We left the scenic Missoula behind and headed to Ellensburg, Washington early in the morning. The last section of I-90W in Montana displayed a peaceful country view. Lush lodge pole pines covered hills and mountains. Mountain ranges were on both sides and merged in the horizon. Lovely alto cumulous clouds floated in the blue sky above the mountains. Angus cows were either grazing or resting on the ranches. Fishermen were fishing on the rafts on the beautiful Clark Fork River. There might be abundant trout in the river.
A huge cliff with exposed rocks and loose gravels suddenly showed up ahead by the road, contrasting with the green mountains. The highway winded its way through the mountains and the Clark Fork River was always there with us. Can you believe that we crossed the river ten times this morning! A tunnel for the train cut through the mountain on the left. When we crossed the river again, a train loaded with coal drove under the highway. There were quite a few houses by the Clark Fork River. You can catch trout right from your backyard. How fun is that! We passed two National Forest campgrounds near Clark Fork River.
We stopped at Saint Regis, a small town cradled in the valley. Clark Fork River and Saint Regis River run through the little town. It had a big gift shop with a beautiful trout aquarium. It is worth noting that there was a fishing access ¼ mile right after Saint Regis. Maybe we will come back and fish.
After two-hours drive, Idaho welcomed us with a steep winding downhill road along the cliffs. It was a breathtaking view of the gorge but I didn’t dare to look down much because of fear of the height and the high speed. Speed limit was 55 miles per hour. But I felt it was lot faster than that. We were on Pacific Time immediately. And we gained another hour. Woohoo!
A nice little town Wallace was down in the valley. We crossed the Coeur d’Alene River. After 4th of July creek, we were climbing up in the mountains again. We climbed to 4th of July Pass, elevation 3,069, then drove downhill. Two cars were caught by the cops on the downhill road. We had no idea where the cops hid.
The city of Coeur d’Alene got its name from the beautiful lake. After driving through the city in much heavier traffic, we entered Washington. 200 miles to Ellensburg!
We drove in the rivers of vehicles through Veradale and Spokane and had a quick look of downtown Spokane. Gonzaga University which is famous for its basketball is in Spokane. The country view was pleasant with big lakes by the road. Our truck cruised on the smooth newly paved highway through the pine forest. But after 16 miles, the landscape changed to an open rolling prairie. Pines gave way to sagebrush and few small ponds. There were arid lands with barren soil and low grow brown and green grass. It resembled the landscape in Wyoming. This area might be in the rain shadow. We were cheered by the sight of a lake in the distance. We took a break to view this place. A long train parked on the railway and another train came on another track like a giant snake. It passed the lake and kept going.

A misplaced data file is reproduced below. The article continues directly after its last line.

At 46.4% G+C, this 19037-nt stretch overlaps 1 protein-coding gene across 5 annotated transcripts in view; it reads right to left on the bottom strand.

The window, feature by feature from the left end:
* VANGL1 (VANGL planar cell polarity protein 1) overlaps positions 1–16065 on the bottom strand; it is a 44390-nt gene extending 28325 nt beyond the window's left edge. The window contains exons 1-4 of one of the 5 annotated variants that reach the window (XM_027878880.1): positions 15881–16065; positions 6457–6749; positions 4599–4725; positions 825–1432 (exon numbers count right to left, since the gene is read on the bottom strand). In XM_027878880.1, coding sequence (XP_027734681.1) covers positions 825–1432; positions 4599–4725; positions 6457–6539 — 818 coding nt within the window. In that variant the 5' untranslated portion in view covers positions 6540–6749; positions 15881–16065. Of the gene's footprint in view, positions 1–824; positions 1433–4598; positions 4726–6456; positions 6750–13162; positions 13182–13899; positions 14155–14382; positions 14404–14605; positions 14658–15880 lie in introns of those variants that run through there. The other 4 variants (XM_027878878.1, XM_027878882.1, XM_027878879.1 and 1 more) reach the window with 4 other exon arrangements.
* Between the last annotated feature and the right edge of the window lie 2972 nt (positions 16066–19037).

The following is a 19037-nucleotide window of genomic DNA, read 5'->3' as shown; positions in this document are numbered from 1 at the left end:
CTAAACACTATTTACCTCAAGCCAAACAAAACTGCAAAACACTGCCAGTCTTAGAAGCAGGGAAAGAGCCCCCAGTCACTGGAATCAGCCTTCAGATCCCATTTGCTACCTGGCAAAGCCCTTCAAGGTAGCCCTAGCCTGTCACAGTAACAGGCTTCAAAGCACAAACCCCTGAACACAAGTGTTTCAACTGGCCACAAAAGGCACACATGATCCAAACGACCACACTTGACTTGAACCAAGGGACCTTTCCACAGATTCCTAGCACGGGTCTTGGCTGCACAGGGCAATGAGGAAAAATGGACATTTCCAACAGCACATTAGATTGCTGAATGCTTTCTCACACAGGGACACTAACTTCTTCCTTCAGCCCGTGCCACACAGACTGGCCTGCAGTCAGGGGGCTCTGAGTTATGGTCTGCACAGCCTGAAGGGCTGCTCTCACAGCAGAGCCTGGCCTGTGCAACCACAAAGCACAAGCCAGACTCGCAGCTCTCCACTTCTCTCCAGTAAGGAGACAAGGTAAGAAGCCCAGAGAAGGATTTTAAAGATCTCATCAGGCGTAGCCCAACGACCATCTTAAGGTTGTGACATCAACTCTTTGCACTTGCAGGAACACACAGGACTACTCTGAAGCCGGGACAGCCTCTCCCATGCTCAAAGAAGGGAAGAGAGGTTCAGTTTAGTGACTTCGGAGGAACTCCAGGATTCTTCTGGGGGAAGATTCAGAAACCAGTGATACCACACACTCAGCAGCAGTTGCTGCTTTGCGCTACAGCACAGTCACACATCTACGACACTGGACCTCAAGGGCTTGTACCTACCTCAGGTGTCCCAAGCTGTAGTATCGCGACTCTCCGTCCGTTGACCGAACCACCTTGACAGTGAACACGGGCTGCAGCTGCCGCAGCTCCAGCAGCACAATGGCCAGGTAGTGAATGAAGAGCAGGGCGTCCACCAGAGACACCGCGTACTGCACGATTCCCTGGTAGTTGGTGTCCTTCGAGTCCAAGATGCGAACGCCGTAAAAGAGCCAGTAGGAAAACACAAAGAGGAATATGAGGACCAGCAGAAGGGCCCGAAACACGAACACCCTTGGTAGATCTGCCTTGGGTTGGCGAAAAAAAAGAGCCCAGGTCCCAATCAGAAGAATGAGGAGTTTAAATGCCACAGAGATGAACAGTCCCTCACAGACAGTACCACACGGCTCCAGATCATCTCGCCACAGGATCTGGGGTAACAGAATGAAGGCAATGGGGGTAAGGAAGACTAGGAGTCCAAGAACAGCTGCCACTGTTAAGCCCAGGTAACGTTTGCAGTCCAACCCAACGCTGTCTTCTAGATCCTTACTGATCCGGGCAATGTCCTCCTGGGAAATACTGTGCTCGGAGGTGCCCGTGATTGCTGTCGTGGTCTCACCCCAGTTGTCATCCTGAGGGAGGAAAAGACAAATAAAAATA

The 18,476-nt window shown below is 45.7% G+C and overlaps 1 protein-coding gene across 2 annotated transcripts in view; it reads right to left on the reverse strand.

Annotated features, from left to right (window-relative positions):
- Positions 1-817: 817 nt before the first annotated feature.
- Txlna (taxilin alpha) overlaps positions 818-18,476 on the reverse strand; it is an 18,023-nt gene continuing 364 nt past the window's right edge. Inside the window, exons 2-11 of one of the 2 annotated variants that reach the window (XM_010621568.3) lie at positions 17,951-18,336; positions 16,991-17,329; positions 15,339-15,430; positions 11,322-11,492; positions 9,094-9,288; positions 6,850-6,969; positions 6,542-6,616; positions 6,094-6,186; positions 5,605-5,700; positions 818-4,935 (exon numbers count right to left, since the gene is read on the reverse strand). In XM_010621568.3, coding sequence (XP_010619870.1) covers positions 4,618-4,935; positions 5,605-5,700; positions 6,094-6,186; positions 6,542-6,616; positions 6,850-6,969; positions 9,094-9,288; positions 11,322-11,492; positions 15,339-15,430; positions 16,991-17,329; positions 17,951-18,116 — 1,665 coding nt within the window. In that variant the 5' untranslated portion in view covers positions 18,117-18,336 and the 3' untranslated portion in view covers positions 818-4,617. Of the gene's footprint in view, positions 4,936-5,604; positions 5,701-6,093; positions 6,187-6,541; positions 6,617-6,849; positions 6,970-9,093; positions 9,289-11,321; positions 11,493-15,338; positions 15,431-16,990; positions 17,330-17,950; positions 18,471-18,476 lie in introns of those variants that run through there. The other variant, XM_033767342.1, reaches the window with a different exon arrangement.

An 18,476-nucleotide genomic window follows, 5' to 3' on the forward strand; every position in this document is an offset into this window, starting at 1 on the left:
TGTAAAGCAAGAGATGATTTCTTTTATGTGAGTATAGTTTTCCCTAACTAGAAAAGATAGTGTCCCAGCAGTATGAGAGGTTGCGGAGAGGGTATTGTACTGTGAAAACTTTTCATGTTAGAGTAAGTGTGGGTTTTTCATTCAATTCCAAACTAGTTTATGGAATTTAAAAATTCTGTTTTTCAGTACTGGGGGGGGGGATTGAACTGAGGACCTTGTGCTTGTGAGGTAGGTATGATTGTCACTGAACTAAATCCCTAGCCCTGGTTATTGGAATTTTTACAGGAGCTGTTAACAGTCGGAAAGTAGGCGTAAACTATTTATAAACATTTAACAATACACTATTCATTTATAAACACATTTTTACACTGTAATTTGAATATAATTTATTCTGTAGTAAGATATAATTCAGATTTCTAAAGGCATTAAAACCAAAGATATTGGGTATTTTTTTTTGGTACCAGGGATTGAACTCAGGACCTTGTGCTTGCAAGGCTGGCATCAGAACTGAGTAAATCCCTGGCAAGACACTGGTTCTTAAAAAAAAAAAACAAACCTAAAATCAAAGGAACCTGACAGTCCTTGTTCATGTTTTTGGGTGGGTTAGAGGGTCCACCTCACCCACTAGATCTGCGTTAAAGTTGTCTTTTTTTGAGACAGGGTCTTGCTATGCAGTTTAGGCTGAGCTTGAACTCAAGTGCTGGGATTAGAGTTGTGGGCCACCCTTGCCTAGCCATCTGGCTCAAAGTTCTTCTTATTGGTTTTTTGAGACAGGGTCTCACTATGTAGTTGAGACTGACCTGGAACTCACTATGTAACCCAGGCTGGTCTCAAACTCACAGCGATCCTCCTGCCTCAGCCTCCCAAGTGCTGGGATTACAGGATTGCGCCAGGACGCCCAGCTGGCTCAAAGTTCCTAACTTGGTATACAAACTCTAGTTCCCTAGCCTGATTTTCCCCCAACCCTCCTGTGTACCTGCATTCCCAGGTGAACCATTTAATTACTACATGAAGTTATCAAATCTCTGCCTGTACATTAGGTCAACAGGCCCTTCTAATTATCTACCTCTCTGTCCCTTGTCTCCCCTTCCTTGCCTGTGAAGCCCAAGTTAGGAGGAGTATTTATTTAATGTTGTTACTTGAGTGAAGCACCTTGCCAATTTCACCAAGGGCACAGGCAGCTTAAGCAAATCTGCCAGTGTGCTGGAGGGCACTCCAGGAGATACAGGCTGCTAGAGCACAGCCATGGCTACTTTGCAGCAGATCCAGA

There were few houses in this area. A place by the highway had a sign “Cannabis.” Stephen told me that cannabis is another name for marijuana, and marijuana is legal in Washington. After a while, we drove into this grand vista. A sea of golden winter wheat stretched for miles and miles. A grainer, a train that carries grains, was parking by a big silo by the field of golden wheat. The bright golden color was so cheerful. The wide open sea of golden wheat extended for miles. Small dust devils appeared on the harvested farm land.
A county near Warden at Exit 188 boasted nation’s leading potato producing county. The farm land was covered with lush green crops. Those must be potato plants. Moses Lake was a small town with a big lake. Bales of hay were stacked neatly and stored under tarps. The farming operation was in large scales with center pivot irrigation systems. Low mountain ranges appeared in the distance. The landscape made a dramatic change into arid lands again. We were in the Columbia basin. From the scenic view point, we had a great vantage of the grand vista. The view was breath taking. The magnificent Columbia River was wide and deep, cutting through the gorges, running towards the Pacific Ocean. This arid area was covered with lava rocks. But it was a forest millions of years ago. Basaltic lava flew through the fissures in the earth’s crust and flooded this land. Some of the trees were petrified. The Cascade Range blocked the moisture from the Pacific leaving Eastern Washington an arid land.
It was hot at 99 degrees! We crossed the Columbia River on the Vantage Bridge, a through arch bridge. Our truck had a very long continuous climb up the barren hills. Lots of windmills stood high up on the hills. Part of the hills were burned by fire. Finally, we climbed to the top, a mountain range with snow peaks appeared in the horizon like a mirage. One of the peak was huge and covered with snow. Stephen said it might be Mt. Rainier from the shape of the peak. After a short drive, another group of snow capped mountains came in sight in the distant northern sky. Stephen guessed it was Mt. Adams. We arrived at Ellensburg at 2:20 p.m. Pacific Time. We asked the front desk about the names of the peaks. And we were right!
The afternoon wind cooled it down. We took a walk in the lovely downtown after dinner. What a wonderful day!